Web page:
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IMPRESSIONS: Melinda Ring's “Strange Engagements” at Danspace Project

IMPRESSIONS: Melinda Ring's “Strange Engagements” at Danspace Project
Dot Armstrong

By Dot Armstrong
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Published on February 18, 2020
Photo by Ian Douglas

February 1, 2020

Choreography: Melinda Ring

Performed by: Laurel Atwell, Paul Hamilton, Rainey White, Sam Kim, and Talya Epstein

Lighting designer: Kathy Kaufmann


Danspace Project resounds with a muted, percussive clamor. Limbs create rhythms: heels pound and rebound, flesh shakes and claps against the floor, hands slap asses and feet thump torsos. Sweat drips. Five dancers arch in mock-tantric clinches; bodies fling, with arms swinging and legs akimbo, across vast space.

In Melinda Ring’s Strange Engagements, there is the illusion of chaos within a rigorous score. The movement has an intense depth and a deceptive diversity. What appear to be spontaneous innovations or quirks — trembling limbs, bouncing torsos, looping locomotions around the space — surface again and again, recontextualized and thus unrecognizable. The tasks, and the dancers, get exhausted and become different.

Three dancers kneel while two others writhe
Melinda Ring’s Strange Engagements at Danspace Project; photo by Ian Douglas

The dancers’ tasks subvert the personal; they make indulgence irrelevant. The piece is a Rube Goldberg machine of random yet interconnected cause and effect, with a sound score of fleshy noise.

Ring sets up the stage to contain both randomness and order, a postmodern take on negative capability. That’s a fancy phrase, but bear with me. According to the poet John Keats, negative capability is the feeling of “being in uncertainties, Mysteries, doubts, without any irritable reaching after fact & reason” (Selections from Keats's Letters by John Keats). It is a feeling that goes beyond personal preference and good taste toward open-ended questions. It is experienced by the artist in the making process, and, presumably, conveyed to the audience. Keats thinks of negative capability as hinging on Beauty (yes, capital B beauty); Ring, however, reimagines the sensation in relation to the transcendent Task (it deserves a capital letter now, too).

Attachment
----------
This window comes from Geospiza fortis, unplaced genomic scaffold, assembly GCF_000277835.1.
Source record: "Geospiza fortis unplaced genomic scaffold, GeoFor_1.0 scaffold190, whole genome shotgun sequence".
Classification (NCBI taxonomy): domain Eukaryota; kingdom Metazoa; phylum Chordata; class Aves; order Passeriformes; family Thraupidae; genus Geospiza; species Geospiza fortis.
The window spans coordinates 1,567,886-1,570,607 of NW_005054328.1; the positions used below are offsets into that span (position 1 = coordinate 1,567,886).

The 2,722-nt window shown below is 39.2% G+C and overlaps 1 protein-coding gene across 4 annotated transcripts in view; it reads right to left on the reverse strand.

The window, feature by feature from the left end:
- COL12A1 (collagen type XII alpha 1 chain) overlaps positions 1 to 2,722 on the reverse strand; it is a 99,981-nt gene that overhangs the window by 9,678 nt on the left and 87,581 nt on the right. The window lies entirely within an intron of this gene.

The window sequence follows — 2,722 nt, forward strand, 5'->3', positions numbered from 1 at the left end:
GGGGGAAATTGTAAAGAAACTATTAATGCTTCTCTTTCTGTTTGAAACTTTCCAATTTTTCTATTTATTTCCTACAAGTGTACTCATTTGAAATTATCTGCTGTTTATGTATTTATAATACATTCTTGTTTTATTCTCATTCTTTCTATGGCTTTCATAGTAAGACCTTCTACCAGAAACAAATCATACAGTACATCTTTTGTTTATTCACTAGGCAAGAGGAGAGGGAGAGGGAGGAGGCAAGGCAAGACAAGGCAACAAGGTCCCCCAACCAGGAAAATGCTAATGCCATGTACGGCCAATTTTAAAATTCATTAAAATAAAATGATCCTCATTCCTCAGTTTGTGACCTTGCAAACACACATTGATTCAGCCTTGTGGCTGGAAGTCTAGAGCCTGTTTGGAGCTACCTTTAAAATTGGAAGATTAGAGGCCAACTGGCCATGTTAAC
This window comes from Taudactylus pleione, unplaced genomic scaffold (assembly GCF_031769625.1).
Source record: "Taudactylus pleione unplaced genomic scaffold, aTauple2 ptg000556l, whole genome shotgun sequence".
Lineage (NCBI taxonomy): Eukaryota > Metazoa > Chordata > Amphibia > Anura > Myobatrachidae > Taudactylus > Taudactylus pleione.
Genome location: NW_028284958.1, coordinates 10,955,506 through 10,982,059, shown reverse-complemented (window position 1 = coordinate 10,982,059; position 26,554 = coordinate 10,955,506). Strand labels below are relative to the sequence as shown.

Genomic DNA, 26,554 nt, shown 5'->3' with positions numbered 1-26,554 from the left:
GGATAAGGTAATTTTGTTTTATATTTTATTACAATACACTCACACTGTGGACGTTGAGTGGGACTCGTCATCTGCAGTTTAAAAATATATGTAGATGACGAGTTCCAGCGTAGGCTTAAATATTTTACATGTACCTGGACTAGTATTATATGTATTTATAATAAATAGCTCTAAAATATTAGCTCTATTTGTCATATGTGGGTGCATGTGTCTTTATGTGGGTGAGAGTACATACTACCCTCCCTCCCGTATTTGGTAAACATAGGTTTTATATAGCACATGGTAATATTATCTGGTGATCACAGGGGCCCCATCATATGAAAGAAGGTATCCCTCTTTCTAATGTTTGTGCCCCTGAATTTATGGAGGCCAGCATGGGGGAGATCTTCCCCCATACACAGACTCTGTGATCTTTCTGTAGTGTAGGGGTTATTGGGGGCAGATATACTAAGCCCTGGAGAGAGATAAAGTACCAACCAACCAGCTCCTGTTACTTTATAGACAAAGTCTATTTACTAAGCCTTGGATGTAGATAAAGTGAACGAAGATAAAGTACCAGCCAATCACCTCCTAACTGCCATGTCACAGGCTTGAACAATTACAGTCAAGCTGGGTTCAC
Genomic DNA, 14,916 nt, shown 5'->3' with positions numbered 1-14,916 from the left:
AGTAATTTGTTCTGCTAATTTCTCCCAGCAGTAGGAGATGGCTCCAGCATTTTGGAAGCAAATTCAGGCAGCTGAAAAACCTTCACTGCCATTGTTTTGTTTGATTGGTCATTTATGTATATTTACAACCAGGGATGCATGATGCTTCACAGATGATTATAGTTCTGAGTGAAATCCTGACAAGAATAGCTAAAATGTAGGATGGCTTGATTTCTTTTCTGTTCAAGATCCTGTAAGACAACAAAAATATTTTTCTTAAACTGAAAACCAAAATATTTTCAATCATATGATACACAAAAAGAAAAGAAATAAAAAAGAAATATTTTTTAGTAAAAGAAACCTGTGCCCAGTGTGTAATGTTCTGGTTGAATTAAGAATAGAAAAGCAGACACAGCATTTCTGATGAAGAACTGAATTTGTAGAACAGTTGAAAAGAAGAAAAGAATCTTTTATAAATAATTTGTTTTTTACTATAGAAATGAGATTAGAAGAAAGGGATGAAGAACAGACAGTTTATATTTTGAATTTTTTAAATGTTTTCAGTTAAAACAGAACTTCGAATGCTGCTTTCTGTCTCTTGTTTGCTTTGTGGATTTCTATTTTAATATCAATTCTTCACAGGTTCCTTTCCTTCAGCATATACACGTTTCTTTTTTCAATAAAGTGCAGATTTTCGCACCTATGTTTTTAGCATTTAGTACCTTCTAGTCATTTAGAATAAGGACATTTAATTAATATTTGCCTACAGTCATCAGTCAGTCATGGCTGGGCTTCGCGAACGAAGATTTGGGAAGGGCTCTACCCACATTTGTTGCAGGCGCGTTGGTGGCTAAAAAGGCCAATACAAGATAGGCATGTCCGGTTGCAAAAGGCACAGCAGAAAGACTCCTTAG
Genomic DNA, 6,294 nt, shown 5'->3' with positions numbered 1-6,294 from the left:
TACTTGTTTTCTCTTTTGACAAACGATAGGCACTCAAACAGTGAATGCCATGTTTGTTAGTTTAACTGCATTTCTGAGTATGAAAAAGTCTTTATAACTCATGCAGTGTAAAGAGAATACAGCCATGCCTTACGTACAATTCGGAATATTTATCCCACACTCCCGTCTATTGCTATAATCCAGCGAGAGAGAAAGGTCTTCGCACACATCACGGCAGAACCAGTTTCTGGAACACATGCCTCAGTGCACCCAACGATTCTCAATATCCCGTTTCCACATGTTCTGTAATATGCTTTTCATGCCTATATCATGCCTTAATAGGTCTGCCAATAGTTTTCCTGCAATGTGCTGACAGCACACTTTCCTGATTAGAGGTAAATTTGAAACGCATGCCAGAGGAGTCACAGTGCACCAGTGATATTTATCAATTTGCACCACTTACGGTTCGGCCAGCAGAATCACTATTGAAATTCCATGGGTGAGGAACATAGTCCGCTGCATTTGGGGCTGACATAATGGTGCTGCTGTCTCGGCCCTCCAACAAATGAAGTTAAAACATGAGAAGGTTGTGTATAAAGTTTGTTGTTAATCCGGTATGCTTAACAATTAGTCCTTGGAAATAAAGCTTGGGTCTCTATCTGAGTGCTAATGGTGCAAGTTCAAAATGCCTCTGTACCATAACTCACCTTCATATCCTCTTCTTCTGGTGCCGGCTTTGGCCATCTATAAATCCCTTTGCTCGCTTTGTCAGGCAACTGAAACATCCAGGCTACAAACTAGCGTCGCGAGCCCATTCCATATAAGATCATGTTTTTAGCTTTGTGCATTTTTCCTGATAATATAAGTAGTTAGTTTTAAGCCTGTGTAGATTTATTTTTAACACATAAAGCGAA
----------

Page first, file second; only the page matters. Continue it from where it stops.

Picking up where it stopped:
One woman lunges, her arms in an L, two dancers behind her clutch each other
Melinda Ring’s Strange Engagements at Danspace Project; photo by Ian Douglas

Nothing could be more clear in the restless bodies traversing the space. We’re not asked to understand, or even to articulate a story. We are invited instead to see the layers of motion as they accumulate and dissipate. Though this method isn’t new and the shapes remind me of other postmodern work, Strange Engagements provides room for my eye to build fresh webs of meaning amidst the gyrations.

Inspired by Ring’s invitation to free-associate, I enumerate the things I see the dancers endeavoring to do. My imagination roams in the structures Ring creates.

Dancers fling their chests forward
Melinda Ring’s Strange Engagements at Danspace Project; photo by Ian Douglas

A pile of torsos and legs and hands topped by tassels of hair gyrates and pulses. Task: stay connected to each other and shake until the group pulls apart. The quintet freezes, scattered equidistant from each other on the floor with legs crossed at the knees like bizarre sculptures in a garden. Task: hold the shape while sensing the distances and proximities of the group. A trio sprawls away from the other dancers to clamber over each other. Task: become a tripartite knot, and come undone. Rainey White and Paul Hamilton cross the space on relevé with small steps, their arms outstretched. Task: approach yourself in a mirror. Laurel Atwell stands facing the nave, hands high and hips loose, drumming the floor with heels like twin hammers. Task: accompany yourself on a drum machine. Talya Epstein’s legs wobble and collapse repeatedly in luscious surrender to gravity. Task: enjoy falling.

Three dancers lunge while two extend their arms to the side
Melinda Ring’s Strange Engagements at Danspace Project; photo by Ian Douglas

Crystalline images — what look like elaborations on the set movement — arise from the messy, raw wash of physical effort. Atwell kicks like a cheerleader, pumps fists overhead, and runs in loping strides around the stage. Sam Kim pins Hamilton to the floor with authoritative force, and Hamilton arches back luxuriously and flaps both arms like a swan, over and over, as if living out a lush fantasy. Somebody on stage says, “Ok, good,” and the lights go black.


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